In accordance with some embodiments of the present application, Space-Time Block Code (STBC) transmit diversity is utilized as the OLTD scheme by feeding a specific sequence to the STC encoder block 60 of FIG. 5 (e.g. for PUSCH and PUCCH). More specifically, for PUSCH, STBC may be used with symbols paired from two consecutive slots. If the symbols have a low PAPR property, then with STBC, the low PAPR is preserved. If after pairing there exists an unpaired symbol (i.e., an orphan symbol), the orphan symbol may be sent using a Cyclic Delay Diversity (CDD) scheme with a large delay. The delay may be, for example, a quarter of a cycle or three quarters of a cycle. The delay provides implementation simplicity without any performance degradation. Also, the delay makes CDD equivalent to a pre-coded MIMO system by providing frequency diversity if the channel conditions change over time. The codebook may be of size 4 as already adopted for downlink closed loop MIMO systems. This approach is equivalent to a pre-coding matrix hoping (PMH) scheme, where the precoding matrix changes from one entry in the codebook to another.

For PUCCH, STBC may be used with symbols paired from two orthogonal sequences. In PUCCH, the number of symbols in each subframe is even. However, in some cases the number of symbols in each slot is odd. In such cases, the last symbol of slot 0 may be paired with the first symbol of slot 1. Because the two slots are in different frequency bands, a minimum mean square error (MMSE) receiver may be used for these symbols.

FIG. 8 illustrates STBC coding applied to paired symbols from two consecutive low PAPR sequences such that the low PAPR property is preserved. If a pair consisting of two STBC symbols from different slots is transmitted on different frequency bands due to inter-slot hopping, a minimum mean square error (MMSE) receiver may be used. Otherwise, an Alamouti decoder can be used. For example, PUCCH channel formats 2/2a/2b may have an odd number of symbols in each slot while having an even number of symbols in each subframe.

In cases where the number of symbols per subframe is odd, a pairing operation results in an unpaired symbol, also referred to as an orphan symbol. For the orphan symbol, CDD transmit diversity may be used. For example, in PUSCH one symbol of the second slot is dedicated for the sounding reference signal (SRS).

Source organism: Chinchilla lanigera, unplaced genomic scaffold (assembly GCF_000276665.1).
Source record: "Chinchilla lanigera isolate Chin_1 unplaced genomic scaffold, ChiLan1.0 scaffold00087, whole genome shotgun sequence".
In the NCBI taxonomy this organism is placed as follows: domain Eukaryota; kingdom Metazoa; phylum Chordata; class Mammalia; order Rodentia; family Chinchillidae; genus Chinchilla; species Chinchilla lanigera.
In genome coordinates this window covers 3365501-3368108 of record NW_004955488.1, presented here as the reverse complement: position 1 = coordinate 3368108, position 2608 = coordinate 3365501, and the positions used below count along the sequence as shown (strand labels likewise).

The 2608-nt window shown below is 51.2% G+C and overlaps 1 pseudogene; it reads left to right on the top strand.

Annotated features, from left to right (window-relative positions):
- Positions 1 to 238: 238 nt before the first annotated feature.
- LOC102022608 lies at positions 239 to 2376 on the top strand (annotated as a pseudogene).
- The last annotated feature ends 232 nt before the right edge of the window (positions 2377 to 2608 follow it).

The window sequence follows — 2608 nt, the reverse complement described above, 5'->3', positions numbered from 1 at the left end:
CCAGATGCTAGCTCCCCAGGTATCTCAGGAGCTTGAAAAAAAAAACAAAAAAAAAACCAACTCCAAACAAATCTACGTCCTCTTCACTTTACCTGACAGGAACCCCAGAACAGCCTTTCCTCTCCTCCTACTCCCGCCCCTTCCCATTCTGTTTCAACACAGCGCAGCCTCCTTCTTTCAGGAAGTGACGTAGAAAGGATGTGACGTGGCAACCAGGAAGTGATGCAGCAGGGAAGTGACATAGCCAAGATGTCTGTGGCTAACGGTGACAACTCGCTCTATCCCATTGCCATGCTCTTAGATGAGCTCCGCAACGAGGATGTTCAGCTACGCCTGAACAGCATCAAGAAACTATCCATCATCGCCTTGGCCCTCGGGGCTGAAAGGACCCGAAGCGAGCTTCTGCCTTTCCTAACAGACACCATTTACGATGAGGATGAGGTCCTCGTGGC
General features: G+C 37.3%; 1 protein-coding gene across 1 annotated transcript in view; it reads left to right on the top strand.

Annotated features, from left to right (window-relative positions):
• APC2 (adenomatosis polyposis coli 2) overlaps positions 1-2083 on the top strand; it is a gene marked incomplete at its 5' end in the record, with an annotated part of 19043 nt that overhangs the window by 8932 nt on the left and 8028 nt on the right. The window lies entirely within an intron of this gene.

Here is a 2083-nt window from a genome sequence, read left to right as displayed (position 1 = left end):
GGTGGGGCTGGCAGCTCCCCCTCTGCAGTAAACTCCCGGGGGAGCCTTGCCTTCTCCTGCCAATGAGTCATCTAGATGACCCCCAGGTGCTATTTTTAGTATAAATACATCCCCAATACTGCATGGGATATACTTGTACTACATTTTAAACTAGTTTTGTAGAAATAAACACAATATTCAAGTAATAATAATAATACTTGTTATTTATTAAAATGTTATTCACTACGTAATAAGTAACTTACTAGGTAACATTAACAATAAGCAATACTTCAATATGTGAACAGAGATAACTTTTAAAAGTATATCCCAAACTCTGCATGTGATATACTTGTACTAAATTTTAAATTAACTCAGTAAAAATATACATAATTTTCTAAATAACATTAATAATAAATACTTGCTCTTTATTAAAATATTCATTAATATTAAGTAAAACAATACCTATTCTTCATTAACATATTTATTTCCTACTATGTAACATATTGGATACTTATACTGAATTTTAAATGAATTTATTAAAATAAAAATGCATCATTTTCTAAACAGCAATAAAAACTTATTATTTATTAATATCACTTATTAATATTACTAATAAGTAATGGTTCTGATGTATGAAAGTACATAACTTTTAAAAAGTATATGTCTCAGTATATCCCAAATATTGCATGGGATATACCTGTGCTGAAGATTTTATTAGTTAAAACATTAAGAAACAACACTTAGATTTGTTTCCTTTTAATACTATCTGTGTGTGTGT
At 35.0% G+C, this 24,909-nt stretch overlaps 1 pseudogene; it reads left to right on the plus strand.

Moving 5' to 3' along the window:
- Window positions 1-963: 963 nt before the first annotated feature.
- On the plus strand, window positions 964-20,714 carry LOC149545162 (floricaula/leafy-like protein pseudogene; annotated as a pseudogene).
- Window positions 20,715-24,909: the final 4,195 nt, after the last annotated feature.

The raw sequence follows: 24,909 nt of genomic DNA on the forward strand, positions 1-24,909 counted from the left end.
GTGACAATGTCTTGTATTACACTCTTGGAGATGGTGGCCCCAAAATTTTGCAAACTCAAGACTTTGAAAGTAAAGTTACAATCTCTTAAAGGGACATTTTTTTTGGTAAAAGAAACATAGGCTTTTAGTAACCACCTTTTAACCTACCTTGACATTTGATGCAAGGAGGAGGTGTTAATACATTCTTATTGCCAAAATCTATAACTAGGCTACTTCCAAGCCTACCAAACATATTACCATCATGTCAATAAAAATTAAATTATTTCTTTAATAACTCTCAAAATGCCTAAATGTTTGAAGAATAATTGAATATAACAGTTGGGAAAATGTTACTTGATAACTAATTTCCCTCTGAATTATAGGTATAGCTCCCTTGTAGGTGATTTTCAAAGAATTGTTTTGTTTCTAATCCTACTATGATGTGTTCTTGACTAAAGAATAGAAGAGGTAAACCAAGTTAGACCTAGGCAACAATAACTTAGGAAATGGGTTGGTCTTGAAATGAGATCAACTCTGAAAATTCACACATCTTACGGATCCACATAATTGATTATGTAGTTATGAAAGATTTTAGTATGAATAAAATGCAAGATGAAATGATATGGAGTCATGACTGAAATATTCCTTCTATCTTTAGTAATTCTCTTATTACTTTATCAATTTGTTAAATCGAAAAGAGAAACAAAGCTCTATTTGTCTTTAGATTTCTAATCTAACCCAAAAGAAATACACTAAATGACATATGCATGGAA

The cyclic shift (CS) of CDD is proposed to be a quarter or three quarters of an OFDM or SC-FDMA symbol (CS=N/4 or CS=3N/4) for low complexity implementation and for better performance. As noted above, with CS=N/4 or CS=3N/4, CDD can be considered equivalent to pre-coding matrix hopping (PMH) in the frequency direction and in the order of:

{[11],[1-j],[1-1],[1j]},or{[11],[1j],[1-1],[1-j]}.

The above codebooks have been already adopted for downlink closed-loop MIMO. PMH can be implemented with low complexity, and performs as well as (or better than) CDD with other CS values.

For channel estimation in PUCCH when multiple antennas are transmitting simultaneously, a two-level code division multiplexing (CDM) scheme for reference signal (RS) transmission may be used, where the first level separates the UEs (same as supporting only one transmit antenna) and the second level separates the antennas. For example, when there are two transmit antennas and two RSs per slot, the same RS is transmitted from both antennas. However, the block of four RSs (across time and space) is Hadamard coded. Advantageously, only one sequence is assigned to each UE at each time. To improve the performance of this scheme, the RSs may be transmitted in the middle of each slot in order to reduce the effect of intra-code interference.

FIG. 9 shows an example RS arrangement for two RSs in the same slot (e.g. PUCCH with normal cyclic prefix (CP) in LTE for format 2, 2a and 2b). Hadamard coded RSs may be transmitted, with both antennas using the same orthogonal sequence (OS) at a given slot. The RSs are Hadamard coded across time and space within each slot: at RS1, both transmit antennas T×1 and T×2 transmit sequence S1; at RS2, transmit antenna T×1 transmits sequence S1 and transmit antenna T×2 transmits sequence −S1.

FIG. 10 shows another example RS arrangement for two RSs in the same slot. As previously noted, for a two-layer CDM RS arrangement the RSs could be put next to each other in the middle of the slot, as shown in FIG. 10. In one embodiment, for PUCCH with normal CP for formats 2/2a/2b, symbols 3 and 4 may be used for RSs in slot 0, and symbols 2 and 3 may be used for RSs in slot 1. It will be appreciated that by using this approach intra-code interference is suppressed, and better performance can be achieved.

Advantageously, the proposed two-level CDM RS transmission enables efficient CDM MIMO channel estimation. The same number of UEs as the single transmit antenna case may be multiplexed and there is no need to change the existing RS sequence assignment scheme. Also, as there is a one-to-one relation between the UL transmission mode (T×D vs. non-T×D) and the RS sequence generation/mapping scheme, there is no need to introduce an additional signalling bit. As already noted, the proposed RS arrangement enables the two-level CDM RS transmission scheme to achieve better performance by suppressing the intra-code interference.

Other modifications will be apparent to those skilled in the art and, therefore, the invention is defined in the claims.